We were meeting for the first time in life and our friendship started. It was as if both teams were working together for a long time.

The items brought for the hospital were handed over to the team leader Mr. Peter Azaagee and were fully introduced on how to use them without problems, following your demonstration were there was need.

Your generosity came out fully as the new and modern diathermy machine with all its components was coupled and tested in the presence of all members of the newly formed team.

The cordial working relationship gave you the highest scores among the previous teams that had ever visited us and that was the most reason why you were able to handle a123 patients in one week successfully.

A Little One

A Little One

In addition, your team is the very first that has recognized the hospital team following the gifts to our members. This serves as encouragement to us.

Finally, the people of this hospital will never forget your team for the good work, cordial working relationship and generosity we experienced from you within a short period of one week which we worked together. The community will ever remember the visit of 28th October – 3rd November, 2012, mostly the 123 patients you operated.

Thank you.

Sign: Mr Azaagee Peter and Theatre Team

Cc: Prof. Campanelli G.

:Shambhu Yadav

:Paolo Sorelli

:Christiana Spata

: Catholic Diocese of Makurdi

Campaign poster

2 weeks at Sergio E Bernales Hospital, Lima Sept 21 to Oct 7 2012

Campaign poster

Campaign poster

I’m Anna Pascual, a Medical Student. I took part in the Humanitarian Expedition led by the Spanish Dr Teresa Butrón and her surgeons’ team in the Cooperative Project in Lima (Peru) conducted from the 21st of September until the 7th of October. We have spent two weeks in the Sergio E Bernales Hospital of Lima full of great experiences and unforgettable moments that day by day have made us grow as people and as a team.

The team of Surgeons in Action’s Foundation that have worked in this expedition for 2 weeks in the Hospital Sergio E Bernales of Lima has been made up by three General Surgeons (Drs Teresa Butrón, Pepa Castillo and Carmen Martinez), two Plastic Surgeons (Drs Palmira Garcia and Ana Lopez), a Paediatric Surgeon (Dr. Alejandro Unda), two Anaesthesiologists (Drs Manuel Gabaldón and Paula Tardáguila), a Haematologist (Dr. Rosario Butrón), a Medicine student (Anna Pascual) and an Economist (Maria Barroso). The Doctors came from different hospitals in Madrid and Malaga, and in my case from Barcelona. So I didn’t know anybody and I thought that it would be difficult getting myself adapted to the different tasks and the way of working of each member of the team, but nothing was how I had expected, in fact, in two days I could feel as if I was one useful Doctor more in the team: I assisted the hernia operations, I did a part of the data base, I helped the anaesthesiologists when they required me… and I learnt everything about the operating theatre at the same time I felt more useful every day.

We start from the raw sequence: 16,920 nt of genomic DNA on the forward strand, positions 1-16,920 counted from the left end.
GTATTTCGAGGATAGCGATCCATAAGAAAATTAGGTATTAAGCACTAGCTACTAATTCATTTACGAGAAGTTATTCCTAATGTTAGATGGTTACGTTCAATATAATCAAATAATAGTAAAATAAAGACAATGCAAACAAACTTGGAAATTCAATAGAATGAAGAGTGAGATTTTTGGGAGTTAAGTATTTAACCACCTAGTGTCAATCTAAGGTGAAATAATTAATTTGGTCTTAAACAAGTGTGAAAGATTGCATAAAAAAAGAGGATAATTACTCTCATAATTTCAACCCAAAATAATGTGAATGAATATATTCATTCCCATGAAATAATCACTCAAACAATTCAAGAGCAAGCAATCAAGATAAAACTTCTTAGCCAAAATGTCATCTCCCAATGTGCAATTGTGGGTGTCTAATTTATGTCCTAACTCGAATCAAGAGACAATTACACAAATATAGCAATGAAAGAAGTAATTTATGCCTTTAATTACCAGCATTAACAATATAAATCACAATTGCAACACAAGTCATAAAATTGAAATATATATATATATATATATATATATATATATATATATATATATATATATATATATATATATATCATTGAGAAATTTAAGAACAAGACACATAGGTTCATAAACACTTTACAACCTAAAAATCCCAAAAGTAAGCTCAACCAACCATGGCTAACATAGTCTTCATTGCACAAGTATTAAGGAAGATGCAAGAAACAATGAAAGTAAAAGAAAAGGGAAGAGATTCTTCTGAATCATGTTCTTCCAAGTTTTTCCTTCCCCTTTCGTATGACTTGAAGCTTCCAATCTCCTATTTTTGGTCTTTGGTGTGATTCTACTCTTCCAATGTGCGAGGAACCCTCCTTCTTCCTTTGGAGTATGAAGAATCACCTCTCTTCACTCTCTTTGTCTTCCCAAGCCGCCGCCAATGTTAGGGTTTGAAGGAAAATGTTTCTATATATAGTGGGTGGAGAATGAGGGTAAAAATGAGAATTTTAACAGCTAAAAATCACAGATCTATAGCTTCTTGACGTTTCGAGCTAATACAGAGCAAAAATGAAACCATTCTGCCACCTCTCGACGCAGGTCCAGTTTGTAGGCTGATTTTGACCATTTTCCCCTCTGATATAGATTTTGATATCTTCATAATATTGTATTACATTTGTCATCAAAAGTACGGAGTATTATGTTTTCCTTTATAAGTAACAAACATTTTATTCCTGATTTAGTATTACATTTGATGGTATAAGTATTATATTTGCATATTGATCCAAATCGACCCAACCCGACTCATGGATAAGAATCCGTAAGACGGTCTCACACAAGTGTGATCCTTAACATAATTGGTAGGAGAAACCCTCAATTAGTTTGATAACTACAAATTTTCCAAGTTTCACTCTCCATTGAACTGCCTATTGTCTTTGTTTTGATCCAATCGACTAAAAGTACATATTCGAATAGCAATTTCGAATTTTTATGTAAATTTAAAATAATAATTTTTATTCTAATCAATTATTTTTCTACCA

After 11 hours of flight (and 7 hours of difference between Spain and Peru) the team arrived on Saturday morning at Lima’s city. We were exhausted, but in order to carry out the mission, Dr Butrón, our team’s leader, motivated us to start working hard that same morning. We planned some operations for the next Monday and we did 5 hernia’s operations on patients that had been arranged for that same day. That was how the Expedition started.

In the operating theatre

In the operating theatre

One of our younger patients

One of our younger patients

During the next two weeks we worked so hard and enjoyed of our work at every moment. We finished each day satisfied with all the operations we had done and satisfied because of the happiness of our patients after being operated or when they went back home. Also some patients with huge hernias came to thank us for having solved their problem. So we could feel so satisfied and happy for the work we had done.

We were living in Coma’s town, near the Hospital. Every morning when we left to work and every night when we went back to the hostel we could see the poverty and the needs that they had in that area. Also the Hospital was under minimums, and one of the things that shocked us more were the bad conditions of the shared bedrooms (8 beds per room) in front of our operating theatres. Observing around us we knew that our help would always be useful there.

Our main objective was to operate on as many hernias as we could in order to solve the maximum number of cases (we couldn’t solve the sanity of the city but we could improve the life of the people we operated on) and avoid the recurrences. One of the problems we saw was that most of the hernias were recurrent (and when we opened the incisions there weren’t any muscles and tissues anatomy) because of the technique used there (Bassini or sometimes herniorrafy or other incorrect techniques), but our surgeons knew that with the technique we were using, the hernioplasty and others based on free tension techniques, like Lichstenstein’s technique, we could avoid the hernias’ recurrences. That’s why the aim of our surgeons was to teach the Surgery Residents at the Hospital the free tension techniques we used and spread them. In two weeks we couldn’t do much more things, but it was enough for us, we were so satisfied.